Jamie Cameron

Libation’s legacy: Malika Booker on her Forward Prize win

Malika Booker won the 2023 Forward Prize for Best Single Poem – Written, for ‘Libation’


Congratulations Malika on winning the Forward Prize for Best Single Poem for the second time! How did it feel to win? Has the experience differed from the first time? 

I was really shocked because I did not expect to win. I was happy and content with having made the shortlist, while positive that there was no chance of winning considering the fact that I recently won this prize in 2020 for my poem ‘The Little Miracles.’ 

Yes, the experience was vastly different from the first time. In 2020 we were experiencing lockdown so I knew in advance of the announcement, as we had to record our thank you speeches before the event. It was a lonely experience as I had to keep the news to myself and was at home after the online ceremony with no one to celebrate. This time, I only found out once they made the announcement on stage at the Leeds Playhouse in front of an amazing audience. There was such love and cheers when it was announced and I got the opportunity to mingle, celebrate and speak to the other winners, poets, and audience members after the event. I was so overwhelmed. 

‘Libation’ is a really moving and skilful poem. I am fascinated by how it emerged – can you tell us something about the composition? Did it come quickly or was it something you edited over a longer period? Did anything surprise you as you wrote it? 

During lockdown, it was difficult to motivate myself to write, so a crew of us including Roger Robinson, Nick Makoha, Jason Allen Paisant, Karen McCarthy Woolf, Denise Saul, Raymond Antrobus and Elontra Hall – decided to write daily, each day someone set a prompt and we all responded. So the first draft of this poem was a response to one of these prompts. I responded to a Kevin Young Poem titled ‘Dreams the Day after Easter.’ I was contemplating a lot about Caribbean funerals and the fact we could not gather to mourn and celebrate our loved ones and the poem seemed to want to explore these Caribbean traditions including nine-night wakes, the altars we create to communicate with our ancestors, and the ceremonial pouring of alcohol.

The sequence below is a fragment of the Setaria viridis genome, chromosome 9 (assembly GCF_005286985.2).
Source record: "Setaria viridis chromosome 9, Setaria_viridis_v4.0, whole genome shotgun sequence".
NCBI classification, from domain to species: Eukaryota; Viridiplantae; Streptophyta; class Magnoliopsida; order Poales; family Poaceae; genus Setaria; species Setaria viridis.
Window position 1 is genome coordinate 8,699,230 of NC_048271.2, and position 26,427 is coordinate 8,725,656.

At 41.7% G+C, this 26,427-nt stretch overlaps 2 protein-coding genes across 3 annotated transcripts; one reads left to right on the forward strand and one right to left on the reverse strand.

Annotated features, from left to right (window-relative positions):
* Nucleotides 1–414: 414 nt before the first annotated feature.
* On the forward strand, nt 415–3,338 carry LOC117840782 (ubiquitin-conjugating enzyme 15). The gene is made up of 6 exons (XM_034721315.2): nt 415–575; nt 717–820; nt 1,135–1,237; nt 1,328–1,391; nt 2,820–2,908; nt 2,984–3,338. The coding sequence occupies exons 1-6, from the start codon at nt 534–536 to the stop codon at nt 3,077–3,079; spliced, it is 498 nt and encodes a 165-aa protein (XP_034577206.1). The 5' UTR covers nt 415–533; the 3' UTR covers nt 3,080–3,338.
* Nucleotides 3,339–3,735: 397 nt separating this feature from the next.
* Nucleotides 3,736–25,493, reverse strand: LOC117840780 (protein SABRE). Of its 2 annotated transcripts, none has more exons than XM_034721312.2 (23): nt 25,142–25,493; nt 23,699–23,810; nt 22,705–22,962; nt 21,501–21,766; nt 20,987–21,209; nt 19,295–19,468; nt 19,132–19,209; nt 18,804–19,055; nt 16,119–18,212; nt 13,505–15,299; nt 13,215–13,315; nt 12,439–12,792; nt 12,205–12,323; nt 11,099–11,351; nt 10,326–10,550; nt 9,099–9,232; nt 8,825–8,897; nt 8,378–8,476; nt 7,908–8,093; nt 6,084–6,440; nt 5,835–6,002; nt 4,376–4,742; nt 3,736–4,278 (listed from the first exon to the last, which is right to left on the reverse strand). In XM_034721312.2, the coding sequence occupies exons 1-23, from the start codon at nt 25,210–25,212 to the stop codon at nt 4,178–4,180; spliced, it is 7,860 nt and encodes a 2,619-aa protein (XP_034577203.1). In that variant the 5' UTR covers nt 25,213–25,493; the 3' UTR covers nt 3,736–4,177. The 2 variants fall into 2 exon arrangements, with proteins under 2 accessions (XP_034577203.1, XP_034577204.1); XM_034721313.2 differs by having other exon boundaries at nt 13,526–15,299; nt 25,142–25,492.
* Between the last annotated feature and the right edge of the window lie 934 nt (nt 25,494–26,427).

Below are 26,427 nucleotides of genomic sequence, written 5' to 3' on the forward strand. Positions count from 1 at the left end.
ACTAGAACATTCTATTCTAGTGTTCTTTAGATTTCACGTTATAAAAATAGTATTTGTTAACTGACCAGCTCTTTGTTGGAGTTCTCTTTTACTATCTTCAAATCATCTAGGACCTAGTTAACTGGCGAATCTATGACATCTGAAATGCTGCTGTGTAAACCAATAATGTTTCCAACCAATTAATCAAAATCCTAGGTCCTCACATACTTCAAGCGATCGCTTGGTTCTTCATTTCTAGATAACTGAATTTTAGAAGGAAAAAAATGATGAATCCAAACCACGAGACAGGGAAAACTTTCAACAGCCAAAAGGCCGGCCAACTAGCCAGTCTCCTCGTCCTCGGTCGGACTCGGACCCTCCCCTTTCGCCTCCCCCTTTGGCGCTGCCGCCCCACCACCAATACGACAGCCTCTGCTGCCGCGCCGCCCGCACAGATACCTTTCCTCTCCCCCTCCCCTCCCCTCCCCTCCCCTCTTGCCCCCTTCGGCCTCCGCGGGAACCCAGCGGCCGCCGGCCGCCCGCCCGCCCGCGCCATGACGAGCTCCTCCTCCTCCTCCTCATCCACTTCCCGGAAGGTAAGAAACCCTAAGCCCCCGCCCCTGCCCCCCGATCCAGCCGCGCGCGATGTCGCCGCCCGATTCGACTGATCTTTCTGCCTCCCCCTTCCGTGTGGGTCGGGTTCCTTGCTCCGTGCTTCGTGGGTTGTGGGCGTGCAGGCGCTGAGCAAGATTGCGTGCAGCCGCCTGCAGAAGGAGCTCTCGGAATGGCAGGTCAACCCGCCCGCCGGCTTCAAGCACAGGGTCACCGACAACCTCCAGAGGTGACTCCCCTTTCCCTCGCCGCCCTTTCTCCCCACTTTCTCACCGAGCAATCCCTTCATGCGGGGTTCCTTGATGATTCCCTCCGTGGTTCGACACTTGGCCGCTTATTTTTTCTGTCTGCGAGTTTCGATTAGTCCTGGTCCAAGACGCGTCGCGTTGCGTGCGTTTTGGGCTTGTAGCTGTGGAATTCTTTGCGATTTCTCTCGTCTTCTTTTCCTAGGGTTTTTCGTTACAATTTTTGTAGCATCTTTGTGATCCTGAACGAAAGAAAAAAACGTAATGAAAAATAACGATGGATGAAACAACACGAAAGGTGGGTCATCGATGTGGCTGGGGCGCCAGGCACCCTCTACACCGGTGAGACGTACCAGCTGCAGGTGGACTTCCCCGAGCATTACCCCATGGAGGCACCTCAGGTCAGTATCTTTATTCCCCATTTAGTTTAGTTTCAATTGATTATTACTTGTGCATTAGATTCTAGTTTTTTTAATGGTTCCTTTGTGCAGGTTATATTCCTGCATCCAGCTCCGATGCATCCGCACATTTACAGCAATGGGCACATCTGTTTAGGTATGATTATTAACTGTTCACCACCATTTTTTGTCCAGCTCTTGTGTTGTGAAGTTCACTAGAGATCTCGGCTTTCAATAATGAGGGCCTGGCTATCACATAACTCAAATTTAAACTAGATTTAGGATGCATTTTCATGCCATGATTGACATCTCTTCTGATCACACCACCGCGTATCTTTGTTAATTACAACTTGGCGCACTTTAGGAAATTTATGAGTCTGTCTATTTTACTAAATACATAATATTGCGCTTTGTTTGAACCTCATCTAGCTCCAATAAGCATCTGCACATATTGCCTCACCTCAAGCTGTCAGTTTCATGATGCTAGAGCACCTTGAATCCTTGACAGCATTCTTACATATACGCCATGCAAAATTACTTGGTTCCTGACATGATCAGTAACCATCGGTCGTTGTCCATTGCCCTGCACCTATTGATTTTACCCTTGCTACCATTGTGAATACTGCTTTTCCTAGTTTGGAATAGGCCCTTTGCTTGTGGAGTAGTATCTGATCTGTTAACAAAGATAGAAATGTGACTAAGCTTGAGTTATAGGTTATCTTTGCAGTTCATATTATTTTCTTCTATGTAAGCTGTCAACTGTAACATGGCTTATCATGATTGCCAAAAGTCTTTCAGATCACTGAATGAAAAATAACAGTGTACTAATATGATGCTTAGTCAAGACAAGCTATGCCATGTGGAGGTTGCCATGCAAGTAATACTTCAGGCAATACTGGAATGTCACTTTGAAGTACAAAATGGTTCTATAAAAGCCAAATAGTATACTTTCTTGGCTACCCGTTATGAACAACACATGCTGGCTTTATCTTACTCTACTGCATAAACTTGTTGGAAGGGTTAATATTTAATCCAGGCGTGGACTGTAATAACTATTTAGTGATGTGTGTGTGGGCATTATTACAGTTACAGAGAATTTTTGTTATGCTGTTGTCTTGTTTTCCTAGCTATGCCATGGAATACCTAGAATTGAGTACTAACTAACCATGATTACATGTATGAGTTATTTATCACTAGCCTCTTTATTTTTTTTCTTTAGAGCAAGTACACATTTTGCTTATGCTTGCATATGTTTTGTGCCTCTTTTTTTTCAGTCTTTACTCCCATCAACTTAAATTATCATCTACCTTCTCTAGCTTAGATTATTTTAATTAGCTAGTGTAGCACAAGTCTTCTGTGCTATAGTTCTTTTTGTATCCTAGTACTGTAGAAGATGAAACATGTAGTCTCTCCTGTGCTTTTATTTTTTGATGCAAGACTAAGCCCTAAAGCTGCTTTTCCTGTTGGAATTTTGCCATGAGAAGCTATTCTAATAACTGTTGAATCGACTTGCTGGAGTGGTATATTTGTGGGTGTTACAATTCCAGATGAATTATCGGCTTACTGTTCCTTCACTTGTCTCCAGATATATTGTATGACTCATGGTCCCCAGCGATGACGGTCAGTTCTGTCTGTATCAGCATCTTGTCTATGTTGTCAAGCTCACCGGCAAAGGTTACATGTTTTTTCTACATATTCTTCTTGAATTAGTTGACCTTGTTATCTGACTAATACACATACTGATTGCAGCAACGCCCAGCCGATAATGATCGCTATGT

Over that period we were attending so many funerals online and I was pouring so many solitary libations of rum in my house. The aim was to write a quick response to the prompt, so my first draft was more ideas and questions towards a poem, and the end was not fully realised, it just seemed to jump to these young men pouring libation (for no reason). Which was a surprise for me as the writer. I began to unearth the connection in later drafts. Also, the first few drafts were skeletons – I fleshed out details about my aunt’s favourite food, the alcohol burning the throat, as well as the superstitions about food falling from your mouth, however, I was surprised by the fact that the poem took on the tone of an address, and shocked by the links of this tradition to slavery and the way we slid easily into black on black violence. 

This disconnect between the act of ‘pouring one out’ which, as you say in the poem, has become something almost quotidian, and the deep sense of heritage and ritual which it represents is interesting. What made you want to explore this idea? 

Most of my writing to date seems to explore what we as Caribbean people inherit, and our legacy – what we pass on. I am rather obsessed with intergenerational conversations, the ways that we as a Caribbean Diaspora residing in Britain attend to our dead and the ways rituals become habitual even when the knowledge behind them has disappeared. I wrote a series of poems during COVID-19, obsessively examining and exploring libation, and this was one of them. On some chalks mark doors for our ancestors to visit us. In some ways, I wonder if they can still visit. I was obsessed during our daily practice with the following: ancestors, rituals, and responding to the King James Bible.

I think I began to wonder about the relevance of rituals when all else breaks down, how we make altars, and how we mourn/ celebrate. I will admit that the poem often possesses the writer during the act of crafting and editing by making surprising and associative leaps. The surprising volta-like turn in the poetic narrative occurred when we encountered the line “How we feed you to protect us, age-old customs slinking through slavery? And that Slavery seemed such a giant leap, but it was the precursor to entering into the ‘black youths’ – to enact such a surprising and tender ending, where the libation seems to be for both the living and the dead. It is a very poignant and powerful ending.